What to expect when you’re planning

Now it’s time to talk about what to expect when you’re working with a financial planner.

Last week I explained the truth about financial planning — feeling free to live the life you want with the resources you already have.

There are two key elements to working with a financial planner that allow you to achieve financial freedom: their process and their expertise.

The process

While each financial planner has their own specific approach, the planning process includes six core components. Here’s how it works:

  1. Establishing the engagement: You and your planner confirm your roles and responsibilities, specific services to be provided and fee. These details are outlined in a written agreement known as the engagement letter.
  2. Determining your goals and expectations: Your planner gets to know you as an individual and helps you set relevant financial goals. This includes talking about things such as your priorities, what you want to accomplish or experience in life, and what you hope to get out of the planning process.
  3. Clarifying your present financial status and identifying any problem areas and opportunities: At this point, you will provide your planner with specific details about your current financial situation, including what you own, owe, earn and spend. You’ll identify what your concerns are, what you’re struggling with, what’s going well and what resources you have at your disposal.
  4. Developing and presenting the financial plan: Your planner analyses your current situation in light of your financial goals and makes recommendations to help you achieve those goals. They will walk you through each component of your plan, explain the options available and help you decide on the best course of action for you.
  5. Implementing the financial plan: Your planner provides ongoing support to put the recommendations into action, including purchasing certain investment products and insurance, or engaging with tax and estate planning specialists, if needed.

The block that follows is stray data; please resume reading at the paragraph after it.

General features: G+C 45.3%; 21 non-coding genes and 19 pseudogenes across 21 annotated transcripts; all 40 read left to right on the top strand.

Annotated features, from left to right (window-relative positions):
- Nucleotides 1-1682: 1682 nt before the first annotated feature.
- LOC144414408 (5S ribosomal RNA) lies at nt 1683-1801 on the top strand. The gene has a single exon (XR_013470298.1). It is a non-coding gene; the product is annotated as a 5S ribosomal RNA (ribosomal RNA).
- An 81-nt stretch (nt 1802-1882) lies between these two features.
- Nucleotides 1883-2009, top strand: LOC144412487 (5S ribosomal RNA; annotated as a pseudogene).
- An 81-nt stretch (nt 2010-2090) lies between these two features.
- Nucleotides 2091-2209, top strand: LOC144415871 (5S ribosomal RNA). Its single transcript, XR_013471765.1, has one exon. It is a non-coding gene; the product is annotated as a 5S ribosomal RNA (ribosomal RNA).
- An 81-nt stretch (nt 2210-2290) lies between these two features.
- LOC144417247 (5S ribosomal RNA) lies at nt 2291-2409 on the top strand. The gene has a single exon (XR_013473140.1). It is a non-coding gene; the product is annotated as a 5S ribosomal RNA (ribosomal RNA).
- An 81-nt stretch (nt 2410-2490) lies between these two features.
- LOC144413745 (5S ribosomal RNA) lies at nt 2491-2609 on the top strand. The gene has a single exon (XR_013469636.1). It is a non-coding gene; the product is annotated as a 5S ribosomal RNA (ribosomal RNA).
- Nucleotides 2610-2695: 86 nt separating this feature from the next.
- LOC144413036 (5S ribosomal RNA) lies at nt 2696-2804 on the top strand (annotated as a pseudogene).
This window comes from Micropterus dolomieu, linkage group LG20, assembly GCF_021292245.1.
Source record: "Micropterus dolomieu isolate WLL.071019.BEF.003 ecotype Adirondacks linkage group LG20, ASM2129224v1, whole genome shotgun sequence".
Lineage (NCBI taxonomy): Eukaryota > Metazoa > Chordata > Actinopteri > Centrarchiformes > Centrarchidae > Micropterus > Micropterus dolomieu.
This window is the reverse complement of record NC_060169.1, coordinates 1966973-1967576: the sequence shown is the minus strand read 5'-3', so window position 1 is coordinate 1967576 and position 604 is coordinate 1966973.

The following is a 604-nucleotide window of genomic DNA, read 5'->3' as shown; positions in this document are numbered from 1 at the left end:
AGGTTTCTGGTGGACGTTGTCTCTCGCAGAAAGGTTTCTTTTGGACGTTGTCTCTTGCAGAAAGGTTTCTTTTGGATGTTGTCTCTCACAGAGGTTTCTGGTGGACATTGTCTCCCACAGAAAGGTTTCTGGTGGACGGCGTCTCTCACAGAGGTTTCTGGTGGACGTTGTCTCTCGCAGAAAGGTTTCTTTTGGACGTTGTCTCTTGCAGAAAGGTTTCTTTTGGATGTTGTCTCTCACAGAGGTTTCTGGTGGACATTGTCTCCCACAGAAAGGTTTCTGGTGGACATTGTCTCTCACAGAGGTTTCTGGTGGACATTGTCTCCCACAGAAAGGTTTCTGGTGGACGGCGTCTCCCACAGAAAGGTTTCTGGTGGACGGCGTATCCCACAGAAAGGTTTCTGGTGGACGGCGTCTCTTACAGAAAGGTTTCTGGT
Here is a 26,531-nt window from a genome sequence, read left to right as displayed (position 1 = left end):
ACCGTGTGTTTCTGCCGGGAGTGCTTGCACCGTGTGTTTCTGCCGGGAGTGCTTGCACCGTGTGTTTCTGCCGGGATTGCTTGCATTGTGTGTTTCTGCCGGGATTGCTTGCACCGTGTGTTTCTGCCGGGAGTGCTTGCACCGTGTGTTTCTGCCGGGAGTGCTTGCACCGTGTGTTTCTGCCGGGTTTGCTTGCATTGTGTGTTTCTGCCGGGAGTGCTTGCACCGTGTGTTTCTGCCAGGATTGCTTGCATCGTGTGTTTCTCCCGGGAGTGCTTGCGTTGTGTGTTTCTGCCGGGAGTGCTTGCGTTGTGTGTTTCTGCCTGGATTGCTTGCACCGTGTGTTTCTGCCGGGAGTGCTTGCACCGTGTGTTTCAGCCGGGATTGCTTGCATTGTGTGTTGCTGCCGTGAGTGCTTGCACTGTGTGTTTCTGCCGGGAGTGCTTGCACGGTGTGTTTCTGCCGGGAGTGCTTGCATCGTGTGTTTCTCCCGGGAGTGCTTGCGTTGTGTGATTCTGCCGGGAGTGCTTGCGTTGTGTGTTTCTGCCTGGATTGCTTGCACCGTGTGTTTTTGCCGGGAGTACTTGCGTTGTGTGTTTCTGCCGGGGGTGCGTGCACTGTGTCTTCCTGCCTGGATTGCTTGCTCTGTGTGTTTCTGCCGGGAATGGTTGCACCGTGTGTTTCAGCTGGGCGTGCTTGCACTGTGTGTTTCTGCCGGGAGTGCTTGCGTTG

6. Monitoring the financial plan: You and your planner meet on a regular basis, usually annually, to review how you are doing relative to your plan, discuss any changes in your life and update your plan as needed.

The expertise

At this point I feel it’s important to clarify that in Canada (outside of Quebec), there is currently no regulation that restricts the use of the term “financial planner.” To ensure you are working with a qualified professional, you’ll need to validate their expertise, and the simplest way to do this is to look for specific professional designations that indicate they have the knowledge, skills and abilities to create and implement a financial plan that is right for you. A few to look for are the Certified Financial Planner (CFP), Registered Financial Planner (RFP) and Professional Financial Planner (PFP).

You can also gauge their level of expertise by their ability to explain personal finance concepts to you. As Albert Einstein said, “If you can’t explain it simply, you don’t understand it well enough.”

Bottom line

I believe the most important part of the planning process is Step 2: Determining your goals and expectations. No process or expertise can deliver on the promise of helping you live the life you want if the financial planner hasn’t taken the time to get to know what “living the life you want” looks like for you.

After meeting with the right financial planner, you should expect to feel that they prioritized getting to know you and your goals, and are able to explain financial concepts in a way that is simple for you to understand. If not, these are big red flags that they’re not the right planner for you.

Still not sure if working with a financial planner is the right move for you? In next week’s post I’ll help you figure it out.


The views and opinions expressed in this article are those of the author and do not necessarily reflect that of Chartered Professional Accountants of Canada (CPA Canada).

About the Author

Lisa Zamparo, CPA, CA

Lisa Zamparo, CPA, CA, is a financial planner in Toronto who helps young professionals learn how to make smart decisions with their money. Her personalized approach to financial planning helps her clients achieve their life goals by aligning their spending with their priorities. As a “Big 4″ trained Chartered Professional Accountant, Lisa believes the lessons learned from some of the best-run companies in the world can be applied to managing personal finances. She works with clients to apply these lessons and teaches them how to take control of their finances and their future.